Quarto (325 x 255 mm.), modern green half calf, green cloth boards, spine with raised bands, blind ruled compartments, ornate gilt compartments, gilt title and date, later endpapers. With engraved title (sheet 80), dedication (sheet 71), early wash coloured general map (sheet 62), Explanation (sheet 72) and Scale (sheet 62) and map in 76 sections, numbered to 81, in early outline colour with some wash colour, pp. 88 general Index and list of subscribers bound at the end, in good condition.
FIRST EDITION. John Cary (1755-1835) and descendants were possibly the most prolific publishers of cartography around the turn of the nineteenth century. Cary is noted for the clarity of detail in his maps and was the first to use the Greenwich meridian. Cary was born in Warminster in 1755 to a prominent family. At fifteen he was apprenticed to the engraver William Palmer and made free in 1778. His very earliest works were engravings for, or publications in partnership with others. Many of these suffered bankruptcy or other ill fortune. Undeterred he opened his own premises at 188 Strand taking over from the bookseller Samuel Hooper. His first sole publication was a very rare road book displaying the route from London to Falmouth published in 1784.
At this point in time no fresh county atlases had been issued since the ‘Large English Atlas’ of the 1750s. Since then, between Robert Sayer and the Bowles family, now in the hands of Carington Bowles, the market had to make do with reissues of earlier works. However, during much of this period many counties had undergone fresh large-scale survey’s, several of which had been published. Both individuals were as Hodson stated ‘now in their 60s, were wealthy, and furthermore quite uninterested in undertaking the compilation of a new English county atlas’. Having worked already on books to do with roads and canals, Cary could see the rapidly transforming landscape and its use by the public. The huge increase in the number of Turnpikes towards the end of the eighteenth century helped to ensure comfortable and relatively safe travel across the country. In 1787-89 Cary published the ‘New and Correct English Atlas’ which proved immediately successful.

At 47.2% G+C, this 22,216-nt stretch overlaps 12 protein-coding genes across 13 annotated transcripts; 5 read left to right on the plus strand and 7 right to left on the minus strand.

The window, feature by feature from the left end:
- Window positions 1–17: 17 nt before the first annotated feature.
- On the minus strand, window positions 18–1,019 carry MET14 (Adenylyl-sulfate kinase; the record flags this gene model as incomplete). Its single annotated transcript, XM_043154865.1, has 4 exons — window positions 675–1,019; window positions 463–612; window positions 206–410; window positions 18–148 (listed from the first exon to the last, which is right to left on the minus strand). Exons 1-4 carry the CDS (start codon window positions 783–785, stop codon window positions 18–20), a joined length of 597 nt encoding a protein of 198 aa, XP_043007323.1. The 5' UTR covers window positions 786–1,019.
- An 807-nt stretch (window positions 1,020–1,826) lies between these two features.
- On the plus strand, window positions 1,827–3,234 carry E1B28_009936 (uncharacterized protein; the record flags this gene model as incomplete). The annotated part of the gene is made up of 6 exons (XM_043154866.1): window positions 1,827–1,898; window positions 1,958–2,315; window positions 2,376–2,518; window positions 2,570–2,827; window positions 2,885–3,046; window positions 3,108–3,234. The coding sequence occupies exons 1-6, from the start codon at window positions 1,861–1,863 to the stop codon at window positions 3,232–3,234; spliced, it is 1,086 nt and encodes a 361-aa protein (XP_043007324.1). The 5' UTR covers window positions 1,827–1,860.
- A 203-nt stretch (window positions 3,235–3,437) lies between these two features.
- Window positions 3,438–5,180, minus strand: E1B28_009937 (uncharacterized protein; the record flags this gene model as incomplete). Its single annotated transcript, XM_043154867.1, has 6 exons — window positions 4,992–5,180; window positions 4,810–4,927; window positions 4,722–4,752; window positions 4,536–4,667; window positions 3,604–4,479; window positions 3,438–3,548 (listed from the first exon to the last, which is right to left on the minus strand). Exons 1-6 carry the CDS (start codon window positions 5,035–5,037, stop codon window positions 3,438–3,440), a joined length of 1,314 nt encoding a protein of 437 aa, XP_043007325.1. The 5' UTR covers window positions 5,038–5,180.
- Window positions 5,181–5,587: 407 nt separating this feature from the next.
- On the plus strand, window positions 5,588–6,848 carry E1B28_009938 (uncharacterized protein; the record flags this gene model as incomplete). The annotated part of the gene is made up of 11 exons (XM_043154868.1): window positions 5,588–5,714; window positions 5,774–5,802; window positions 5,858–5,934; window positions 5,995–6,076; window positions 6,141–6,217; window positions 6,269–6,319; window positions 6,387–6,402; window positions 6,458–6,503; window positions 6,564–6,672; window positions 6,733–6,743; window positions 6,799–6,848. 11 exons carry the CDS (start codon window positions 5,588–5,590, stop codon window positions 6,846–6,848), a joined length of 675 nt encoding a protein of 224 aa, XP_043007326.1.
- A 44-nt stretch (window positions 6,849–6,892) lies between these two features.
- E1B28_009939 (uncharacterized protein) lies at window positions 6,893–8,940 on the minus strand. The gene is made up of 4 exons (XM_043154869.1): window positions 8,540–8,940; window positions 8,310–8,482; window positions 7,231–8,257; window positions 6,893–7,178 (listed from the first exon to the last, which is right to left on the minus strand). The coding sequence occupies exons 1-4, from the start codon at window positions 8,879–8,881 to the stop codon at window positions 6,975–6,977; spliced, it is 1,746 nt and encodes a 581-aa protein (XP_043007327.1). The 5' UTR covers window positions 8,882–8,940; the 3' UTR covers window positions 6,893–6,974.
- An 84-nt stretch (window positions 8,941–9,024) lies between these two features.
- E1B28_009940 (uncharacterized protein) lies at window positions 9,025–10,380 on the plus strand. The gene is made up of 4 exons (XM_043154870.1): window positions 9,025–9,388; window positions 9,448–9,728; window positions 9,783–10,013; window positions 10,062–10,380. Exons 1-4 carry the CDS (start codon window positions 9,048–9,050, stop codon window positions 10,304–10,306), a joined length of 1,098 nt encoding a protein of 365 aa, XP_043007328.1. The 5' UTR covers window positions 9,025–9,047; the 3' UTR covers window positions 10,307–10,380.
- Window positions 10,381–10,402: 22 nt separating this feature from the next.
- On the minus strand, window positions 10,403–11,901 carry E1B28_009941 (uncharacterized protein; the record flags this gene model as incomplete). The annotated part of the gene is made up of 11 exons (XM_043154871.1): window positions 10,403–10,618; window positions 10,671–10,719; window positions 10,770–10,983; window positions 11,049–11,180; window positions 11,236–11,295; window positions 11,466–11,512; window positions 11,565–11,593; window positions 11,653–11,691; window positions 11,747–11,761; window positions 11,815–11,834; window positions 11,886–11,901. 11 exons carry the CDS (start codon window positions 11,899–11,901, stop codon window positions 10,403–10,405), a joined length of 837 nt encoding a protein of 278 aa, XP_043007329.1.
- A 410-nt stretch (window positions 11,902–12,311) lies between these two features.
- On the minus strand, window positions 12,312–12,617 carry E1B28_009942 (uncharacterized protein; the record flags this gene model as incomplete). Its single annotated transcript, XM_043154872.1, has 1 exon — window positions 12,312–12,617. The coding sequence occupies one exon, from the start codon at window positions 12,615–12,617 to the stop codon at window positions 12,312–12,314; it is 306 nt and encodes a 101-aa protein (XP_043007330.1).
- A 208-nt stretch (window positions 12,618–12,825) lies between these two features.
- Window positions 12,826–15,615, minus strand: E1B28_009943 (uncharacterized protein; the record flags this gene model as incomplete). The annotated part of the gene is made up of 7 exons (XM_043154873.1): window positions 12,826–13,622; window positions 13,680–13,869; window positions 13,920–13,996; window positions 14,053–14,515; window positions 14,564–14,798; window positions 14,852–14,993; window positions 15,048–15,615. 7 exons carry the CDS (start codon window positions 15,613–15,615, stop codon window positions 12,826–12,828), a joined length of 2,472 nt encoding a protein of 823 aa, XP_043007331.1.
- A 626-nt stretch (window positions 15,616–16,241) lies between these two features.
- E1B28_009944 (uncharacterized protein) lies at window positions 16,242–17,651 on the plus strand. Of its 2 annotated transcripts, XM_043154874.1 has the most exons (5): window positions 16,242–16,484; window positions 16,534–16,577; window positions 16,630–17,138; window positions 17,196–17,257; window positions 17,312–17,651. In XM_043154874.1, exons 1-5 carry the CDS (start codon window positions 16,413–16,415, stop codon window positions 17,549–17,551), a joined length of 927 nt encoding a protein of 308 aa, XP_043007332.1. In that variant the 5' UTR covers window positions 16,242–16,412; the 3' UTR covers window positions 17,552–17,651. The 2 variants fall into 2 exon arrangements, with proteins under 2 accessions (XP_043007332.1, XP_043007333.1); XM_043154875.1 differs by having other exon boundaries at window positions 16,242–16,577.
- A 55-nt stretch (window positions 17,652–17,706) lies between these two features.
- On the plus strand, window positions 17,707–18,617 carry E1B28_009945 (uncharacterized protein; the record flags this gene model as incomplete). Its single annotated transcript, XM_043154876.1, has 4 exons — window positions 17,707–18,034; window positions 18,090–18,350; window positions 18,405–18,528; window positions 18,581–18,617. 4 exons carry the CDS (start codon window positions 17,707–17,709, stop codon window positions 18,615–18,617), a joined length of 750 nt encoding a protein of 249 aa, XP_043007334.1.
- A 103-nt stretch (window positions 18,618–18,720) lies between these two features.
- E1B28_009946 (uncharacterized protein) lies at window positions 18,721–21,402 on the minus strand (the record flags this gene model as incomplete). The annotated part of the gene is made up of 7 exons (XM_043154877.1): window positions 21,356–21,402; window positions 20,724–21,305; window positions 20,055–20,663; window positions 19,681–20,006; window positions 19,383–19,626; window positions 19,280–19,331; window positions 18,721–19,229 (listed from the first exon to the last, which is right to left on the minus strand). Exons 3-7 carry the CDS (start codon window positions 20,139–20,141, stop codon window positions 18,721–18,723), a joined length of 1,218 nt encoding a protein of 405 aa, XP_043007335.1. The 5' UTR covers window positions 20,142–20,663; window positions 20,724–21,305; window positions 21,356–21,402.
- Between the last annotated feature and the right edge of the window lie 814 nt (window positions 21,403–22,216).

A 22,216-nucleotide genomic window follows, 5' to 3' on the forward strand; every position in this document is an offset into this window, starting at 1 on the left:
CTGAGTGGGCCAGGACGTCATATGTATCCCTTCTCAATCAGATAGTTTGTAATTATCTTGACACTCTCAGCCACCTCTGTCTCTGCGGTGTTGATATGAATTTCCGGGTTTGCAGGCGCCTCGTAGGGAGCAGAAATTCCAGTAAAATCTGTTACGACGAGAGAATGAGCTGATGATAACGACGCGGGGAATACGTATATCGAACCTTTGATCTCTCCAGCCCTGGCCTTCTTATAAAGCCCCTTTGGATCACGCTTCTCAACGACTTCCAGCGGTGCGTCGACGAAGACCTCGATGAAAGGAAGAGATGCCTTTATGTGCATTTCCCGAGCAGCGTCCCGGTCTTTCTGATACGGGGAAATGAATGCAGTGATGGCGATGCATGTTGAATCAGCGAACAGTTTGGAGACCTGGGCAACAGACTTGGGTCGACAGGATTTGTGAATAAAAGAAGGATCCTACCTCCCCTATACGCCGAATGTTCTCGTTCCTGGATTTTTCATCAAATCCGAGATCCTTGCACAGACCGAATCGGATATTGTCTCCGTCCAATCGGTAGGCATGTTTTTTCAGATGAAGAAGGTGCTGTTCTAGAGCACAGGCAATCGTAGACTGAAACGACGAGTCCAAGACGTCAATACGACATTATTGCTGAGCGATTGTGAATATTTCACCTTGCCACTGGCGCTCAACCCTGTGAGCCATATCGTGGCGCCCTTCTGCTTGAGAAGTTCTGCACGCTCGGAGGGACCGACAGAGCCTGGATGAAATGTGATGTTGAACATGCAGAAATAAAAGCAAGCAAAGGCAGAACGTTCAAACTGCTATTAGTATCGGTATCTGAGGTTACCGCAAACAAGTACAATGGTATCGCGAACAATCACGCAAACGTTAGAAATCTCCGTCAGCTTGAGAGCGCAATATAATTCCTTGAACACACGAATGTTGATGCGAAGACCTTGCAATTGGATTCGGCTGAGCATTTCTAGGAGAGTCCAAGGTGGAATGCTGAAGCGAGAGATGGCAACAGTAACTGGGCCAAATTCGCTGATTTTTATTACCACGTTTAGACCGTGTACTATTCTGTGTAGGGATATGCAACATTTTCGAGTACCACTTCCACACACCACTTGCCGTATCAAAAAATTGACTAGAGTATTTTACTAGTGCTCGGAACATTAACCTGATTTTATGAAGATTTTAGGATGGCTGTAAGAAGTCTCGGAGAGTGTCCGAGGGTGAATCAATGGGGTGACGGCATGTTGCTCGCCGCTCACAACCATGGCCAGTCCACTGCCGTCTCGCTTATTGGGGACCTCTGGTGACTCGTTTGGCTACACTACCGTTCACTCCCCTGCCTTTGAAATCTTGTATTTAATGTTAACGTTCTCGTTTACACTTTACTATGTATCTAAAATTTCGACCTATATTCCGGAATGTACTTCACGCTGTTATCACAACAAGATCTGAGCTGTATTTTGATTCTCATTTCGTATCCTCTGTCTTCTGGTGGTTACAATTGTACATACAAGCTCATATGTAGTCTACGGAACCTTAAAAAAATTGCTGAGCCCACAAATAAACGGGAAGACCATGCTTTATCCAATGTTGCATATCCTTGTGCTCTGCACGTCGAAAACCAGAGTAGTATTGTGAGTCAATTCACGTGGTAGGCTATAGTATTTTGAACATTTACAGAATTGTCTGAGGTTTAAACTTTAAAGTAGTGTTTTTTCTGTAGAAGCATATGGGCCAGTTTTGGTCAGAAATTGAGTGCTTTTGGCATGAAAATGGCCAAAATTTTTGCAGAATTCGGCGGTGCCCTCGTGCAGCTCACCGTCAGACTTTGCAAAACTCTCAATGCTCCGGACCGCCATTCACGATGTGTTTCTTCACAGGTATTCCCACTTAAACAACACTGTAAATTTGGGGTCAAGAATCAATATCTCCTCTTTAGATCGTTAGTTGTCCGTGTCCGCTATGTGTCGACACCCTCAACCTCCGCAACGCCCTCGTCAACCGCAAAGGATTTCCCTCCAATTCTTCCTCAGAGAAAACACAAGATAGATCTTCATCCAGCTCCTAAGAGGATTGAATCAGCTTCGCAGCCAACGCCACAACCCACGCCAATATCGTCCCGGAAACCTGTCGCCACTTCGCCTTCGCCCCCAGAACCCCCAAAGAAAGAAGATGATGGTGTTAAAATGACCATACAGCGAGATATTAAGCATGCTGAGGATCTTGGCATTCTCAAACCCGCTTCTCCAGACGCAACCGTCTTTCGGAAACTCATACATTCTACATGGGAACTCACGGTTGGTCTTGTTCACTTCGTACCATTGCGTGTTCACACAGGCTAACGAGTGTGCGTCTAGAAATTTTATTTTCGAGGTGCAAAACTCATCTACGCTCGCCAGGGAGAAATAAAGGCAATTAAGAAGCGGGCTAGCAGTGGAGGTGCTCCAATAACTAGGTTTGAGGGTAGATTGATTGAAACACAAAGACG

This work was first published as a separately issued wall map in eighty-one sheets in 1792. An example of it is found in the British Library (Maps *1130.2). Although strictly a wall map, it is best known through its publication in 1794 as an atlas with all eighty-one sheets bound in. The whole measures approximately 1775 x 2235 mm. and is drawn on a scale of 5 miles to the inch. It is also widely recognised as the first English atlas to be published using Greenwich as the Prime Meridian. This was agreed world-wide at an international conference in Washington in 1884. It was John Seller who, with his map of Hertfordshire published in 1676, first popularised the use of St. Paul’s Cathedral in London as the Meridian. Some individual maps had been published prior to 1794 using Greenwich, but none of the whole country.
This map extends as far north as Edinburgh and gives extensive detail of the country at the time. It is dedicated to the Earl of Chesterfield and Lord Walsingham, the Post Masters General. Each sheet includes in the border a small square illustrating the numbers of the adjoining sheets for easy reference. The title, dedication, index map, explanation and scale bound at the beginning form sheets 80, 71, 62, 72 and 63 accordingly. All are to be found in the upper right of the whole. The top right sheet 81 is bound in order in the main part of the book.
This example also includes the ‘List of Places’ in 85 pages followed by the 3 page ‘List of Subscribers’. Special attention was paid to the roads. Fordham (1925a) pp. 44-7; Smith (1988); Worms & Baynton-Williams (2011).